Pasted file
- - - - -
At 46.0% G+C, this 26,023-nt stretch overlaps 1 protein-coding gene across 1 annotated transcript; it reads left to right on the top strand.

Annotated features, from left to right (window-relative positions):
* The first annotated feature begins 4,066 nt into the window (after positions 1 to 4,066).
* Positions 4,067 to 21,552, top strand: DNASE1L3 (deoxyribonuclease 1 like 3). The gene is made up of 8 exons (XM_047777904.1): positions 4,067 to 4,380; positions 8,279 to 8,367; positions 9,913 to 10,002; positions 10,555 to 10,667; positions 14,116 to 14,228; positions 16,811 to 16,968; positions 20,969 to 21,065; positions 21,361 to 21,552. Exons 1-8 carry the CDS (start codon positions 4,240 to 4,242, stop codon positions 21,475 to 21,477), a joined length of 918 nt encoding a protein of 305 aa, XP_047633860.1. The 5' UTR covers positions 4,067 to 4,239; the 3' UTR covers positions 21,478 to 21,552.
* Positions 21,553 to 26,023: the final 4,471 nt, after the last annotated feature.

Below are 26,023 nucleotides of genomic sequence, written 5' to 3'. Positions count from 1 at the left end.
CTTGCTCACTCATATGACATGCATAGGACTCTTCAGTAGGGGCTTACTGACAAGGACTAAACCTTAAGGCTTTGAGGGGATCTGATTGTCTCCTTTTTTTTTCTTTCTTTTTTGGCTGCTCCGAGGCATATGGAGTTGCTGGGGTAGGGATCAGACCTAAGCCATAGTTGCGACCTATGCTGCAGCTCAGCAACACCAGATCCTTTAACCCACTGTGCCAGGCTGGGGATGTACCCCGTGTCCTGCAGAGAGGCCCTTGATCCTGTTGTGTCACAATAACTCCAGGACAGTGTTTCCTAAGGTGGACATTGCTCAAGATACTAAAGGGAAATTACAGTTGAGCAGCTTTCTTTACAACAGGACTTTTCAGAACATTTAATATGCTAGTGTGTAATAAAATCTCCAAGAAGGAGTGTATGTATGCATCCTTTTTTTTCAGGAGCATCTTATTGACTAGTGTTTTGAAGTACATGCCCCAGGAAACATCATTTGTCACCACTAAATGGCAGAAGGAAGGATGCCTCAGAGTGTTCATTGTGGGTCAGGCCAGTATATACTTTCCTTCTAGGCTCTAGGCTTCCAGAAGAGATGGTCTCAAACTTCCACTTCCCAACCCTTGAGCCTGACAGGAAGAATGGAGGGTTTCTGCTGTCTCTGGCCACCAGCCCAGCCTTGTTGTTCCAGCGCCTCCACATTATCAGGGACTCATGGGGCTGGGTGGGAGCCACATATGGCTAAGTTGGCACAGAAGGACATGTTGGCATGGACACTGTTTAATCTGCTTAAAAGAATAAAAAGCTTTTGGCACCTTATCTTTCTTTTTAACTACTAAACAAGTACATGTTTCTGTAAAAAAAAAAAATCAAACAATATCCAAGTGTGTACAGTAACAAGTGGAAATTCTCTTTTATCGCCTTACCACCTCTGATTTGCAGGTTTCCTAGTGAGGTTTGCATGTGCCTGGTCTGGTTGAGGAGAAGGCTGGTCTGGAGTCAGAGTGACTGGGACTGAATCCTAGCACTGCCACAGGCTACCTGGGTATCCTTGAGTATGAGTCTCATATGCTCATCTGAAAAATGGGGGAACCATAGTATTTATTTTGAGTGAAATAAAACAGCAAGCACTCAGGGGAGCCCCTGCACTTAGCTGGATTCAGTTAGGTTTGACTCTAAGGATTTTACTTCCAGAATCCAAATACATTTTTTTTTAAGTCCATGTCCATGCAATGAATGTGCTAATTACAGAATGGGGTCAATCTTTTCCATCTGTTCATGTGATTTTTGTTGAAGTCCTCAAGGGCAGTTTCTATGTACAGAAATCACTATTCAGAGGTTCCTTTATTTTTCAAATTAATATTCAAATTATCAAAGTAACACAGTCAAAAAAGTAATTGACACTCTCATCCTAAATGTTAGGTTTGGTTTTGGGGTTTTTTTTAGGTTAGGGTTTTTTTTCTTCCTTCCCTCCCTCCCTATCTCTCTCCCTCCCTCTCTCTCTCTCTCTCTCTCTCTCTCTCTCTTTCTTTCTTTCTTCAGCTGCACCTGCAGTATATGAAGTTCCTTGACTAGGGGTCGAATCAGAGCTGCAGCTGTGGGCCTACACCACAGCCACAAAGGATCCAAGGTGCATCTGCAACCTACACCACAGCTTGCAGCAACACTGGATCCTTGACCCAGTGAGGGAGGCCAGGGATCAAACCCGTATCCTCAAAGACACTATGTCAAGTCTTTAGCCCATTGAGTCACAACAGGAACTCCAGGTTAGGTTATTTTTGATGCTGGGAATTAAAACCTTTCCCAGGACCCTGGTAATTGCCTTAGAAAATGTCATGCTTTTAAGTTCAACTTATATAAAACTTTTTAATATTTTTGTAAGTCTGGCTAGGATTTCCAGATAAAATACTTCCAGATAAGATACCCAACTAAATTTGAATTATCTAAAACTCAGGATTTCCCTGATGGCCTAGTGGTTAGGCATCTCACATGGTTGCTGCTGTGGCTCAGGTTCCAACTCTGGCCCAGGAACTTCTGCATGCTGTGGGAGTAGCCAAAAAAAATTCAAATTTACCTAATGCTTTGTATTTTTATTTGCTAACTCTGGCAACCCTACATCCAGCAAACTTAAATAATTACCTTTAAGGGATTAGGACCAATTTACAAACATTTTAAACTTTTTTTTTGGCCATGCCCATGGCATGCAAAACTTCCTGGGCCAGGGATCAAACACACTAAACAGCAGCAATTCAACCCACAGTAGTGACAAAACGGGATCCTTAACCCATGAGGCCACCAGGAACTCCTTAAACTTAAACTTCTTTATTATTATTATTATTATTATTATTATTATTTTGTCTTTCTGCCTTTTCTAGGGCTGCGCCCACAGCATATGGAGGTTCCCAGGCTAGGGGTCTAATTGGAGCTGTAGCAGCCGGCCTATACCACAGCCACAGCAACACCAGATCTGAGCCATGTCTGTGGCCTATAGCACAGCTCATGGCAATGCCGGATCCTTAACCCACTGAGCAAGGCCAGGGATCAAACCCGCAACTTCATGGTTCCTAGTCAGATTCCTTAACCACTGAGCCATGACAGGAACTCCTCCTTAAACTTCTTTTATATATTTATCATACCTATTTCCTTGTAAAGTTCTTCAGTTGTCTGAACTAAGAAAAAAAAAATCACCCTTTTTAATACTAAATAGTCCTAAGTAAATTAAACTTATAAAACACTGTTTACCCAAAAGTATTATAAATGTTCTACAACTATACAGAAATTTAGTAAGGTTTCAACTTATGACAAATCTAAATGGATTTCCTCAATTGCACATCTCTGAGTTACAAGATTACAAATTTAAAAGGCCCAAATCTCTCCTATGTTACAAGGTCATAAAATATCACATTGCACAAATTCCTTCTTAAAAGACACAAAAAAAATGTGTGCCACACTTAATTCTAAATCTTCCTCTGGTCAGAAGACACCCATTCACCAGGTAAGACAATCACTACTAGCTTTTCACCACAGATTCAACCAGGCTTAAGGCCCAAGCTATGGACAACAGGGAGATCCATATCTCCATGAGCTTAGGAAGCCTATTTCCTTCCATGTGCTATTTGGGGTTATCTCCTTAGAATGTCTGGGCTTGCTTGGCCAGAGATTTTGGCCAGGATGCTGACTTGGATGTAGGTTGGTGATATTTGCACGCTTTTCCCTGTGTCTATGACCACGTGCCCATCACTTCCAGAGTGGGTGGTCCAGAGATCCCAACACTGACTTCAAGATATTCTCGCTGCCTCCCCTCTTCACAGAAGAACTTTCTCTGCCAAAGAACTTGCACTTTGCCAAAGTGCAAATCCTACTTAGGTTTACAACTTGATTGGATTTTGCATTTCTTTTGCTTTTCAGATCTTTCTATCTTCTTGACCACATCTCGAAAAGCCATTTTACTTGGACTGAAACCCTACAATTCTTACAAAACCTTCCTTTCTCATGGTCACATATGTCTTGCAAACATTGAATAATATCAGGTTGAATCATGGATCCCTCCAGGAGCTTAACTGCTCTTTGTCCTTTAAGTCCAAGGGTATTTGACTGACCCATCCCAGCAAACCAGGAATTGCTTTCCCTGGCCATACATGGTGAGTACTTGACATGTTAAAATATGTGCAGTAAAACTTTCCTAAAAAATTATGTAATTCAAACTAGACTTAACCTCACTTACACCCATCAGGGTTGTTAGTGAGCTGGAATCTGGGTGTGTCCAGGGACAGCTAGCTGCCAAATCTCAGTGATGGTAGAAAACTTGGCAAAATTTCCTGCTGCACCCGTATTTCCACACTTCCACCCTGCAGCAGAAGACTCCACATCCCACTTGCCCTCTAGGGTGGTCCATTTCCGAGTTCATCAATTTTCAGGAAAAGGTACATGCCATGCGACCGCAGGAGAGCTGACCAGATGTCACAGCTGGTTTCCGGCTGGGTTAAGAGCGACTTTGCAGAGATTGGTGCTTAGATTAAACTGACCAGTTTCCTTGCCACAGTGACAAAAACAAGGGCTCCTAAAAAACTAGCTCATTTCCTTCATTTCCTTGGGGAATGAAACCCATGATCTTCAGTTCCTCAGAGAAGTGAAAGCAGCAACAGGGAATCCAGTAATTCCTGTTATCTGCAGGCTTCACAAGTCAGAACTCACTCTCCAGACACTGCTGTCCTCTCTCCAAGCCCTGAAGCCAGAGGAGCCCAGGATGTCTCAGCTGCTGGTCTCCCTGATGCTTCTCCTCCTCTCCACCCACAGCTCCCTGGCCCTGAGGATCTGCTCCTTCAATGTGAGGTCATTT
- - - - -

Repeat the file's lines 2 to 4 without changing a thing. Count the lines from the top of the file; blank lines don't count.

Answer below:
Annotated features, from left to right (window-relative positions):
* The first annotated feature begins 4,066 nt into the window (after positions 1 to 4,066).
* Positions 4,067 to 21,552, top strand: DNASE1L3 (deoxyribonuclease 1 like 3). The gene is made up of 8 exons (XM_047777904.1): positions 4,067 to 4,380; positions 8,279 to 8,367; positions 9,913 to 10,002; positions 10,555 to 10,667; positions 14,116 to 14,228; positions 16,811 to 16,968; positions 20,969 to 21,065; positions 21,361 to 21,552. Exons 1-8 carry the CDS (start codon positions 4,240 to 4,242, stop codon positions 21,475 to 21,477), a joined length of 918 nt encoding a protein of 305 aa, XP_047633860.1. The 5' UTR covers positions 4,067 to 4,239; the 3' UTR covers positions 21,478 to 21,552.